I drew the line between hope and despair, and the line will hold.

    "Forth now, and fear no darkness!"

  4. #4
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    Re: Medical research - future medication

    KETAMINE

    I've recently updated my Citalopram Survival Guide with information about ketamine, the well-known horse tranquiliser.

    Research into ketamine is ongoing, as it has recently been noticed that ketamine offers rapid relief from the symptoms of depression. In fact, as little as one dose can have a "pronounced, rapid and prolonged response" against depression.

    In one trial, it provided significant relief for depression sufferers whose condition was described by one researcher as "very treatment-resistant".

    However, ketamine has many potentially dangerous side effects, and its use in humans is quite limited. There is no way that ketamine will ever be prescribed as an antidepressant. So if you are thinking of obtaining some, forget it!

    Researchers are trying to find out exactly how and why ketamine relieves depression so quickly. We're talking a matter of hours after taking a dose. Today's medication usually takes weeks to have any positive effects.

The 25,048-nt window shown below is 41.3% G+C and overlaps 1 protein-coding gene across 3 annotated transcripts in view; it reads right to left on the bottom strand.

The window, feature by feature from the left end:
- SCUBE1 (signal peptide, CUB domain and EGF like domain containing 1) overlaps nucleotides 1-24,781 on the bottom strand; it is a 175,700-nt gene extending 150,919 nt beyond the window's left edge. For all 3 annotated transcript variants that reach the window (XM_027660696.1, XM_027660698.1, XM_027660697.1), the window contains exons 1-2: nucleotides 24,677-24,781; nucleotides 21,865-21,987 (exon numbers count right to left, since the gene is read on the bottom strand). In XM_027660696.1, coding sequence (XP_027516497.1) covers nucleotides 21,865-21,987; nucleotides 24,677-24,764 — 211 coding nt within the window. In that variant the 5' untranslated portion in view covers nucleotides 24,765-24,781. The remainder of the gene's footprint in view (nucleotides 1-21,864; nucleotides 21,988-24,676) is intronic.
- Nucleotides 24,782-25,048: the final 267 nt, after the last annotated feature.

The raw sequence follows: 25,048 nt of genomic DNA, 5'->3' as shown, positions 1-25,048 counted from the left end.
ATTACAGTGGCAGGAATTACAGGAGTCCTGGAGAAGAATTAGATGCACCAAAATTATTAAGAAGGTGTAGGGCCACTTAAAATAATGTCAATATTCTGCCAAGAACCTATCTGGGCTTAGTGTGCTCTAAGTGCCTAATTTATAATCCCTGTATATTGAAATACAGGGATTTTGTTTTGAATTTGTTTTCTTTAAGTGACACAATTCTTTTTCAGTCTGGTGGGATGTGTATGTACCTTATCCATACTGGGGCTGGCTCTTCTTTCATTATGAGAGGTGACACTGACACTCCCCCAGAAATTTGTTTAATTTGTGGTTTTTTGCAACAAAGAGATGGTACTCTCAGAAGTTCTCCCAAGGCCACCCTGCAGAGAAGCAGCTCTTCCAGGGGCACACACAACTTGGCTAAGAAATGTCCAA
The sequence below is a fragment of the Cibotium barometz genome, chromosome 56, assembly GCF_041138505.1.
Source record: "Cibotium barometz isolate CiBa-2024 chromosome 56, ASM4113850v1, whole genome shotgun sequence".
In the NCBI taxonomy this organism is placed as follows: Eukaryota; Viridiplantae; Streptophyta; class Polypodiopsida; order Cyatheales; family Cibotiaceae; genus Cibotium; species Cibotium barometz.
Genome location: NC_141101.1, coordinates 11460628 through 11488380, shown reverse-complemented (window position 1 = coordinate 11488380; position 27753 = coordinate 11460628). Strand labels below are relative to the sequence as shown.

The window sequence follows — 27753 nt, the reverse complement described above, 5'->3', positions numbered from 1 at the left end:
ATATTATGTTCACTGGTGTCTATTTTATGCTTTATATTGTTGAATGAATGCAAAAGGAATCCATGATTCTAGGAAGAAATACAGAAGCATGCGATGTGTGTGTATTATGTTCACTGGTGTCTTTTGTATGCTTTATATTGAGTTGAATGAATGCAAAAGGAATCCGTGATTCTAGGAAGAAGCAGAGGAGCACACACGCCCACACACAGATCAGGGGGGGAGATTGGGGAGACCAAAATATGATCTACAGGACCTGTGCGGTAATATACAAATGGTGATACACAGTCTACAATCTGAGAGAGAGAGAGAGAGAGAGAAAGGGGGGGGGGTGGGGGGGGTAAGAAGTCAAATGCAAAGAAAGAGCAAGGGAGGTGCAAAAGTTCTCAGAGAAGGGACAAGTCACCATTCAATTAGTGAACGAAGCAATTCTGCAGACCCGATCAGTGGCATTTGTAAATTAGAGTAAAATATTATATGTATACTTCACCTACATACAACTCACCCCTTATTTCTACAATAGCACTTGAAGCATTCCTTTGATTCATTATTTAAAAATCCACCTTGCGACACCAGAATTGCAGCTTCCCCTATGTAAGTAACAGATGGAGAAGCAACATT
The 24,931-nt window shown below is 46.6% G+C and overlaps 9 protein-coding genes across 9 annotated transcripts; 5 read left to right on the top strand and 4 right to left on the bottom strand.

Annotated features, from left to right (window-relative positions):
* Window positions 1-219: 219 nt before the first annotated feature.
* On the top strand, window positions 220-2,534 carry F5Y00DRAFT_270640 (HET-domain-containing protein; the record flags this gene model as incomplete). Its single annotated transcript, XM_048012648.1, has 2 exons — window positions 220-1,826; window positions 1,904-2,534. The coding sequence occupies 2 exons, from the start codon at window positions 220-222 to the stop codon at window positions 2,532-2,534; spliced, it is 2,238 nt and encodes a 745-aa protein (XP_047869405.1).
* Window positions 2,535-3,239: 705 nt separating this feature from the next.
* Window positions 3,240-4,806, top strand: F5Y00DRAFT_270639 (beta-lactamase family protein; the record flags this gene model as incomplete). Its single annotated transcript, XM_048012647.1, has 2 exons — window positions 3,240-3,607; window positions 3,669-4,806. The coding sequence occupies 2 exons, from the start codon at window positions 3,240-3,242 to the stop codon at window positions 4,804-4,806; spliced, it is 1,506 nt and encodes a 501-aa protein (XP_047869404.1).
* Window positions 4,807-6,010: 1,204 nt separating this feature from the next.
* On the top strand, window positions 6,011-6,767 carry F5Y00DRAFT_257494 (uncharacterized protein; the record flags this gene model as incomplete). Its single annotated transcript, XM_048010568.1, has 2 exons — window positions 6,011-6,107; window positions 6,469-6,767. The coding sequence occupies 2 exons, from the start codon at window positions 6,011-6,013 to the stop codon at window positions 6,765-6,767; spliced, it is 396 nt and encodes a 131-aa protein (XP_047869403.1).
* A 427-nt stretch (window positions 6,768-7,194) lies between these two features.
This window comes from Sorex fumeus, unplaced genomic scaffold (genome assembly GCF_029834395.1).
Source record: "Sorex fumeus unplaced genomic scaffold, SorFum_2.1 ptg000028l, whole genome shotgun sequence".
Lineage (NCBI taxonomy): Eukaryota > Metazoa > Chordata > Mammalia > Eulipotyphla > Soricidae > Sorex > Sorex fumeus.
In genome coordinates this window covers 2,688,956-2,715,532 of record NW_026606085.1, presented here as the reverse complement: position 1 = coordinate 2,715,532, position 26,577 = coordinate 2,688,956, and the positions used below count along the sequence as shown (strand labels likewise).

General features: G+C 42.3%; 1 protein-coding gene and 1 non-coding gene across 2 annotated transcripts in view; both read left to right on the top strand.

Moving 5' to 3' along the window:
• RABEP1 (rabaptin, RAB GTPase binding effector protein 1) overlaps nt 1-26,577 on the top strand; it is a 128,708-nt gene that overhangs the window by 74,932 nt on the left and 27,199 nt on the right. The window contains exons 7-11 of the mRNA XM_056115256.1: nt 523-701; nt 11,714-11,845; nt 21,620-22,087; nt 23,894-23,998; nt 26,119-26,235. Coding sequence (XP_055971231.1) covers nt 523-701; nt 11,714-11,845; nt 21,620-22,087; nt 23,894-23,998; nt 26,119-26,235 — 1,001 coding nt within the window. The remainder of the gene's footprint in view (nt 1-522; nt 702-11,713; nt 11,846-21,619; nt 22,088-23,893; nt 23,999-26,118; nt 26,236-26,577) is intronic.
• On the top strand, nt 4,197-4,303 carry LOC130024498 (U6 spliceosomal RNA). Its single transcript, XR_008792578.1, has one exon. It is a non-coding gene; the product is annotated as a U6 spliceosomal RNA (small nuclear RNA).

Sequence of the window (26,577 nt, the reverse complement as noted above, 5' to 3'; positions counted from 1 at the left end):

It seems that ketamine, unlike modern antidepressants, takes a direct and potent course of action by actively targeting the biological causes of depression. This is already helping researchers to better understand how and why depression physically occurs.

    Once our scientists have cracked it, they will eventually be able to create a new generation of antidepressants which act very quickly, providing near-instant relief from depression.

    Speaking as someone who has struggled with citalopram side effects, and whose depression worsened during the early weeks when citalopram was still not producing any beneficial effects (but of course was producing some horrible side effects), this is really, really good news.

    I hope they are able to get these new meds out soon! Think of the suffering that will be saved. Note, however, that ketamine has not undergone a large enough trial and due to its side effects is unlikely to do so.